Associations between Australian climate drivers and extreme weekly fire danger

Rachel Taylor*, Andrew G. Marshall, Steven Crimp, Geoffrey J. Cary, Sarah Harris, Samuel Sauvage

*Corresponding author for this work

Research output: Contribution to journalArticlepeer-review

2 Citations (Scopus)


Aims: We investigate the associations between major Australian climate drivers and extreme weekly fire danger throughout the year. Methods: We use a composite-based approach, relating the probability of top-decile observed potential fire intensity to the positive and negative modes of the El Niño Southern Oscillation, Indian Ocean Dipole, Madden-Julian Oscillation, Southern Annular Mode, split-flow blocking and Subtropical Ridge Tasman Highs, both concurrently and at a variety of lag times. Key results: The chance of extreme fire danger increases over broad regions of the continent in response to El Niño and positive Indian Ocean Dipole events, the negative mode of the Southern Annular Mode, split-flow Blocking Index and Subtropical Ridge Tasman High, and Madden-Julian Oscillation phases 5, 6, 2 and 8 in Austral summer, autumn, winter and spring respectively. These relationships exist not only concurrently, but also when a climate event occurs up to 6 months ahead of the season of interest. Conclusions: These findings highlight the importance of considering the influence of diverse climate drivers, at a range of temporal lag periods, in understanding and predicting extreme fire danger. Implications: The results of this study may aid in the development of effective fire management strategies and decision-making processes to mitigate the impacts of fire events in Australia.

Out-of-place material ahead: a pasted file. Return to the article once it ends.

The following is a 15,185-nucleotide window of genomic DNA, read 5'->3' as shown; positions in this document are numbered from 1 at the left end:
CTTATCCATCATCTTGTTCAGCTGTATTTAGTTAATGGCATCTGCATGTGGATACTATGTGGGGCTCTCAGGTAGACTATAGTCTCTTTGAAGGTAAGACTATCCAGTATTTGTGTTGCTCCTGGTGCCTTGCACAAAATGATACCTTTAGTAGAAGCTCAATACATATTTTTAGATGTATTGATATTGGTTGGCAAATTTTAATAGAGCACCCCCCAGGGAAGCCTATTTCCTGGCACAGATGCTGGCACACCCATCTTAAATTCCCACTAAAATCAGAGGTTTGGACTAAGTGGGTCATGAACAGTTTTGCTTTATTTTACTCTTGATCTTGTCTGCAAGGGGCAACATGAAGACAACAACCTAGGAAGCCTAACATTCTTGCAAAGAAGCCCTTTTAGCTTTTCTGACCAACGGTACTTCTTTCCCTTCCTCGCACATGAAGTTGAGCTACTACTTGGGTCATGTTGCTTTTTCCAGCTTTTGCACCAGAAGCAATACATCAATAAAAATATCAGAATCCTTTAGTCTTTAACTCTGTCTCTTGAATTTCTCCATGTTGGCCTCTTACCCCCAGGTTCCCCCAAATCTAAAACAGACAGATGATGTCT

Original languageEnglish
Article numberWF23060
JournalInternational Journal of Wildland Fire
Issue number1
Publication statusPublished - 13 Dec 2023


Dive into the research topics of 'Associations between Australian climate drivers and extreme weekly fire danger'. Together they form a unique fingerprint.

Cite this